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Cannabis Wildcats are on the Prowl

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Cannabis Wildcats are on the Prowl

By John Novak and Brian Grimmer January 24, 2011

One of the best parts of volunteering for community projects is getting to meet new people. Since joining up with the Sensible Washington group, I can tell you that we are meeting some of the most dedicated activists I've ever met. The issues that are raised when talking about cannabis are much bigger than recreational ingestion. It goes right to the heart of medicine, industry and food production.

We met Brian Grimmer, president and founder of Wildcats for Compassionate Care at Central Washington University. I will let Brian tell you his background and future plans...

Brian: I am a non-traditional student at Central Washington University. That means, being 42, I am older than the typical 18-25 yr old college student. I am double majoring in History and Sociology with a minor in Chinese Studies. I am currently a junior (though I am only four credits shy of senior status).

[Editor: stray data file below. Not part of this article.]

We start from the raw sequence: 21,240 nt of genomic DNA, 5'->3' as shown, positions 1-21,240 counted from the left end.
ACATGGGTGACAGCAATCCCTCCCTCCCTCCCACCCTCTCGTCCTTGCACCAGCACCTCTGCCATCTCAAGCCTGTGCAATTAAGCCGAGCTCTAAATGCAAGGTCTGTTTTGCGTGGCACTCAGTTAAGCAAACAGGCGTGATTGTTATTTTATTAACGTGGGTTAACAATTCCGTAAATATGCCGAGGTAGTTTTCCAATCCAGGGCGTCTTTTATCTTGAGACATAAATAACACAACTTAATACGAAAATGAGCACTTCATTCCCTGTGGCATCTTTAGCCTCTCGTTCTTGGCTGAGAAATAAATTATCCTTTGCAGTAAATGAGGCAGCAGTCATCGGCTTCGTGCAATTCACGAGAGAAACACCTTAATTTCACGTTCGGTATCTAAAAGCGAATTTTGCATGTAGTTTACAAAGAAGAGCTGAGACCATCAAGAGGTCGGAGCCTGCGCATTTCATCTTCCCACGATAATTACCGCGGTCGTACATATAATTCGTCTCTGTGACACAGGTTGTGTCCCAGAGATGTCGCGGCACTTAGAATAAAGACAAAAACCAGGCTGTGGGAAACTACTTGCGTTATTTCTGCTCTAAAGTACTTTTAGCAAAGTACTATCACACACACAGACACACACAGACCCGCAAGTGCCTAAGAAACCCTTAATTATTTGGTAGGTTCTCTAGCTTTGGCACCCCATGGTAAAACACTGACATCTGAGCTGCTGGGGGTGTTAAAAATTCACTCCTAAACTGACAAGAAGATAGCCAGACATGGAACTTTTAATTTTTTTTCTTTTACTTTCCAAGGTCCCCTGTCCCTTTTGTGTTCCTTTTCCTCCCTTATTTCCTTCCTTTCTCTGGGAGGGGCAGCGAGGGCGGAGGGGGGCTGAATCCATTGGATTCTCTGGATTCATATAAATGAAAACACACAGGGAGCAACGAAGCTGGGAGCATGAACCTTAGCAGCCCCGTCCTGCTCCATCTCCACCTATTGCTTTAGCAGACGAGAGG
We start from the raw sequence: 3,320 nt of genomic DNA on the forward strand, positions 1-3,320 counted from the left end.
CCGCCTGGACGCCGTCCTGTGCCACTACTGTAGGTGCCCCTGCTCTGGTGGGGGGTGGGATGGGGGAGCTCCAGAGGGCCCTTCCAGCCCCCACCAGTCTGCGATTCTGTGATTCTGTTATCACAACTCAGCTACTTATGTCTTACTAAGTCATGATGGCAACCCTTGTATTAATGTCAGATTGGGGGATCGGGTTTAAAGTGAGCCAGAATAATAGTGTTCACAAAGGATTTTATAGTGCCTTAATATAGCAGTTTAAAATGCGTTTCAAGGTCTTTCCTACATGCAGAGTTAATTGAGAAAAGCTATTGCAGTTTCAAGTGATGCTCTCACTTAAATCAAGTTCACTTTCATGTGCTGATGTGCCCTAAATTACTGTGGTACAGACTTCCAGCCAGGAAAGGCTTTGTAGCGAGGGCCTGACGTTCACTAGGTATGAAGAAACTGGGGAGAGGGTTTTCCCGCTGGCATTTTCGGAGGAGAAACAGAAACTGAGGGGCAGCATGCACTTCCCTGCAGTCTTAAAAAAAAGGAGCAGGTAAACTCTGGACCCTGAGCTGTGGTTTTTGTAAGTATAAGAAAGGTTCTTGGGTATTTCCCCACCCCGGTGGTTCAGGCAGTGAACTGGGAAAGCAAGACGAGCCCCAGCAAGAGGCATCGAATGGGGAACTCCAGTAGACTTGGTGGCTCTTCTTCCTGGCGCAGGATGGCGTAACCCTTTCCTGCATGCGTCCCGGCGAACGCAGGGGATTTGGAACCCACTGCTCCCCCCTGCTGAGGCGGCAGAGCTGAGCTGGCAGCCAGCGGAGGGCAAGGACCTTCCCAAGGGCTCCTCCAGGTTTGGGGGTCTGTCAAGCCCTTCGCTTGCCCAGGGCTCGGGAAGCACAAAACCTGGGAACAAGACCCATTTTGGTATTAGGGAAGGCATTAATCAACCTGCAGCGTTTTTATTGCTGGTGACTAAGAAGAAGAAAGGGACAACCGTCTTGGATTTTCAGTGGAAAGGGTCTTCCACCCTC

This past Thursday, I was elected president of the Central Washington Scholars Club which will represent students participating in the Robert E. McNair Scholars Program. While this group is still in the founding stage, our focus will be helping students prepare to take their GRE, a test for acceptance into graduate school. Lastly, I am also the Publicity Coordinator for the Moore Residence Hall Leadership Council where I publicize events for our residence hall on campus.

I am the president and founder of Wildcats for Compassionate Care and the Kittitas County Coordinator for Sensible Washington. Just last week, Students for Sensible Drug Policy recognized Wildcats for Compassionate Care as a chapter organization at CWU.

It is my goal to re-enter the workforce as a professional advocate and lobbyist for cannabis law reform in the United States. Upon legalization, I would then become a lobbyist for the resulting cannabis industry that will arise with legalization. Being activists for something I strongly believe in, I find that the desire to participate is there among the public.

Unfortunately, many people are still scared to even discuss their beliefs openly, let alone participate actively. That is something I hope to change. I am the voice for these people and our message will be heard. I can imagine a world where one fights wars with petitions and citizen initiatives. It may sound fanciful, but it is a cheaper and more effective way than killing people.

John: As you can see, Brian is very self-motivated and concerned about his community and his own future. We wanted to know more about the Wildcats for Compassionate Care program. So we asked for more details.